By lunchtime, twitching with steroid paranoia after a morning of fractured sleep peppered with bits of nurse chat from the desk outside my door as they dealt with at least half a dozen other people's emergencies, I'd invented my own MRSA outbreak. I had enough logic still about me to realise that since they still appeared to be checking people in and out and letting other patients wander down to the canteen, we probably weren't all crawling with antibiotic-resistant superbugs. But I still had to ask, and felt much better once the nice, if slightly concerned, nurse confirmed I was probably hallucinating on dex; I'd had steroid anxiety before, after all, so I knew the feeling, it was just that the previous occasions had been at home, milder, on a much lower dose, and without also inventing a major crisis in a busy hospital.
Still, she was soothing, so by the time my parents came in to visit me mid-afternoon I'd calmed down properly, not perhaps to my most lucid, but enough for them to go home apparently happy that I was fine, if a bit understandably woozy. Which was good, because not so long after they'd left came the teatime terror.
Alone again once more, I was now onto full-blown anxiety. At least this time I'd invented no little conspiracies, but that only helped a bit. In every other way, this was much worse because the panic was just so much more intense, yet utterly groundless: just the raw emotion with no underlying cause. That's horrible, not least because it's illogical. How can you tell yourself not to worry about something if there's nothing you're worried about?
Then the nice nurse came in to ask me how I felt.
Seconds after my slightly higher-pitched than normal response, "utterly and unaccountably anxious and tense", and possibly on sight of my white-knuckled grip of the sheets, she was on the edge of the bed gently listening to me explaining as measuredly as possible the unfounded nature of this blind, screaming panic, and that I knew it was the dex, but I couldn't bring myself down from it. Some more soothing words and a phonecall for pharmaceutical advice ensued, and diazepam appeared. And that, more or less, was that.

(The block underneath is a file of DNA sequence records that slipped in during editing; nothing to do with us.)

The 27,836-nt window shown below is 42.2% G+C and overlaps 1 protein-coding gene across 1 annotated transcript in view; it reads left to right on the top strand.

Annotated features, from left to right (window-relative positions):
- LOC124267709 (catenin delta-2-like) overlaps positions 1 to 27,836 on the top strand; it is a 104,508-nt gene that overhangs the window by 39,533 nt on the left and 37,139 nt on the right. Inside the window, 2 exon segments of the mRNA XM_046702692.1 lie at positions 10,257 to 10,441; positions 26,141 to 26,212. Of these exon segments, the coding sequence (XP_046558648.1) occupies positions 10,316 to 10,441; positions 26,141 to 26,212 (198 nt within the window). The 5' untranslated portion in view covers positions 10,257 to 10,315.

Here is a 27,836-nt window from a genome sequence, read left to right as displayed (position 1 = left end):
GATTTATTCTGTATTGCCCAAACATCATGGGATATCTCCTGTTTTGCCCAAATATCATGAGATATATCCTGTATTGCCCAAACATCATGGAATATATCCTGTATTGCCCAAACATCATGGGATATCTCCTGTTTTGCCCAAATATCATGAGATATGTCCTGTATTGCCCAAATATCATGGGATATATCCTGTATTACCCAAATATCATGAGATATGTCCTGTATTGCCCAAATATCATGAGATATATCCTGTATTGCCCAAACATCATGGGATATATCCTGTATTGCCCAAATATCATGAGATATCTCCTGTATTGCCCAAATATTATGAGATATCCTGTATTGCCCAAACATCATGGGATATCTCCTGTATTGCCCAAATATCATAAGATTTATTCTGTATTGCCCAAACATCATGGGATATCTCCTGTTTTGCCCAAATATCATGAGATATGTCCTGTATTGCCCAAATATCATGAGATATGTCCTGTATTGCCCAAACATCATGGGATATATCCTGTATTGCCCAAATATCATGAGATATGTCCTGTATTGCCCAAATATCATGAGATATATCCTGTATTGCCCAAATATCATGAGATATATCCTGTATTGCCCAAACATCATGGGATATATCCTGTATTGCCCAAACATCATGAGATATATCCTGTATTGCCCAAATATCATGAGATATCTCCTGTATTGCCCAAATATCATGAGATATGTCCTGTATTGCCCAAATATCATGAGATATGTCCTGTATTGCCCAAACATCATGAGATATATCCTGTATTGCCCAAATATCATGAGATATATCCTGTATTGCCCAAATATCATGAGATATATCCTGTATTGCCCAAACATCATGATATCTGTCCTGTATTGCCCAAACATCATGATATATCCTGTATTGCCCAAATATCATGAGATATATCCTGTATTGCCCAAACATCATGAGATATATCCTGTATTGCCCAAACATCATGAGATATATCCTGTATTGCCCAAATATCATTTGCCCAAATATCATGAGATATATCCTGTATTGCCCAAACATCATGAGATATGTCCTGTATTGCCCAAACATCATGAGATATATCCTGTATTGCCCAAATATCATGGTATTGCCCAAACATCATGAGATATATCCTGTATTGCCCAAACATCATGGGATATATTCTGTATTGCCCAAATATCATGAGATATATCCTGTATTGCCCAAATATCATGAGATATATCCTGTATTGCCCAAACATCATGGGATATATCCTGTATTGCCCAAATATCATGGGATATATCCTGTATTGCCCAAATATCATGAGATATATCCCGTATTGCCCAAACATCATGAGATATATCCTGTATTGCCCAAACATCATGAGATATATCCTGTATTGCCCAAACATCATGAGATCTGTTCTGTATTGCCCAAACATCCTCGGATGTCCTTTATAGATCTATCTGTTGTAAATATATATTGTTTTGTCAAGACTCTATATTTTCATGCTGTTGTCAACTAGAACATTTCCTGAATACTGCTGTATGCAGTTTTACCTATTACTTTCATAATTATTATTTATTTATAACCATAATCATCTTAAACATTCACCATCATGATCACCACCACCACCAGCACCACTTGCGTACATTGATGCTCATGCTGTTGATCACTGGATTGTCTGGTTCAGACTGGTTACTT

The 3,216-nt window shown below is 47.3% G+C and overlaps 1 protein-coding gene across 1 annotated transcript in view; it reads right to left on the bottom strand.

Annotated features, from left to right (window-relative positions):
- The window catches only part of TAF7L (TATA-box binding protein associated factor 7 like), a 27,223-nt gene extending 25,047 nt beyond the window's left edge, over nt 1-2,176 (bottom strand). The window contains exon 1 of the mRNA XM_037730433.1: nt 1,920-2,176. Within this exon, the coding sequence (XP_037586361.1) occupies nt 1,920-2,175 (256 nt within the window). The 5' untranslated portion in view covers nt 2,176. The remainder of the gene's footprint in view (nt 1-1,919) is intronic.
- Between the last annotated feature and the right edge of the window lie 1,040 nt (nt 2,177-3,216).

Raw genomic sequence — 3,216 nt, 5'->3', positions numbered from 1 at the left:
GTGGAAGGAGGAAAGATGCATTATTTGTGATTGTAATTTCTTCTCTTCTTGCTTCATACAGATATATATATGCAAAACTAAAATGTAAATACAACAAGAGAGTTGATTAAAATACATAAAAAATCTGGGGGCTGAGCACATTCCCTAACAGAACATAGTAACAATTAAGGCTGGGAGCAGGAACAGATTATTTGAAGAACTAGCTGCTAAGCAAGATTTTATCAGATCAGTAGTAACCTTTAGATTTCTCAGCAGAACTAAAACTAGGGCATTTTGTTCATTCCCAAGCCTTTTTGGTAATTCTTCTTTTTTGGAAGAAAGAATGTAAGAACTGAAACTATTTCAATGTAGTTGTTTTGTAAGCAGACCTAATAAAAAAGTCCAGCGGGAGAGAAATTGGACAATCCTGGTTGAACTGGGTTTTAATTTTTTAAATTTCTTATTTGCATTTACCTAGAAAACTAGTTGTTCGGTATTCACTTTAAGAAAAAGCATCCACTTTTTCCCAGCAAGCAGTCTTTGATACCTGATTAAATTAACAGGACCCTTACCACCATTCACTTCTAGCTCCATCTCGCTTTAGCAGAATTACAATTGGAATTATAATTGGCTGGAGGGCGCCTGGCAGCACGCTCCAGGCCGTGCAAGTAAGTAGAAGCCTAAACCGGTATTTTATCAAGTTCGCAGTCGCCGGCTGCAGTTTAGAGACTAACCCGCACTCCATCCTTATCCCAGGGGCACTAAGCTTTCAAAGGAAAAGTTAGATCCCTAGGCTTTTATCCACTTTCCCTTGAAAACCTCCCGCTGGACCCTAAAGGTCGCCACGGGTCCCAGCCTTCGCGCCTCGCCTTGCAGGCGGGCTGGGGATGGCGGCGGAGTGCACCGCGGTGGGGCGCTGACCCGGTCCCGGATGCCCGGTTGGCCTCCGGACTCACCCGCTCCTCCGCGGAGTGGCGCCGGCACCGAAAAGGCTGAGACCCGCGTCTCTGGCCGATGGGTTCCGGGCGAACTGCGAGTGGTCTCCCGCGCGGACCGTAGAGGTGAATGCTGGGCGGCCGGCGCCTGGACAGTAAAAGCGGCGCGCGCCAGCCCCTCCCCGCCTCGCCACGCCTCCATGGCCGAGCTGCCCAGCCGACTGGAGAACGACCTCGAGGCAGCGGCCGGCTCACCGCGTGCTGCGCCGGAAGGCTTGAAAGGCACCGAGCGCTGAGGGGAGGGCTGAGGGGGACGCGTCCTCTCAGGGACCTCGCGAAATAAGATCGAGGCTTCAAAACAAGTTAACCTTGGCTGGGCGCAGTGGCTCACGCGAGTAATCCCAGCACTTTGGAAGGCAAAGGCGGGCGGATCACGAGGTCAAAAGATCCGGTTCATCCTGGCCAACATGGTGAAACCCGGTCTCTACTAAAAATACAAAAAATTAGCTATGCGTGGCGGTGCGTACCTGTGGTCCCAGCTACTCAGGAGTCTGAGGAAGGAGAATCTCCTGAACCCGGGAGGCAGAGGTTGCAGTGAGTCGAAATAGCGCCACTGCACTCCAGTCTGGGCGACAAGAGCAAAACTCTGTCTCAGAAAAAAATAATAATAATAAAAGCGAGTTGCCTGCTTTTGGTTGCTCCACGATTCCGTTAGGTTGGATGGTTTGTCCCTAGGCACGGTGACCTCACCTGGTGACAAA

By the time Clare visited at 6.30pm, I was fine. Still a bit twitchy (although she says I looked like I'd had a terrible shock), but pleased to see her and feeling all right. Still, I didn't blog that day. It should be an internet rule – don't post while drunk, and don't blog while bonkers. It's for the best.
After a cut in my dex prescription, another wee diazepam around midnight and a unilateral decision from me that my choice of painkiller would from then be paracetamol rather than the DF118s (as dihydrocodeine is apparently known to the aficionado) which I felt were impairing my logic, I discovered that I could also now lie more-or-less flat without twanging the wound, and I had a great night's sleep.
By Thursday, I felt fine. It was a good day. Friday was better because they let me home a day earlier than expected. And I've felt pretty good since then too, thanks. The staples itch a bit, but I've had a pleasant, if inactive, weekend.
So you're getting this blog post now, in my own good time. Sorry, but there you go.
Anyway, thanks for all your kind messages of support; they're always appreciated, as are all comments left below.
And Happy Monday! I'm having one.
We moderate all comments on HeraldScotland on either a pre-moderated or post-moderated basis. If you're a relatively new user then your comments will be reviewed before publication and if we know you well then your comments will be subject to moderation only if other users or the moderators believe you've broken the rules, which are available here.
Moderation is undertaken full-time 9am-6pm on weekdays, and on a part-time basis outwith those hours. Please be patient if your posts are not approved instantly.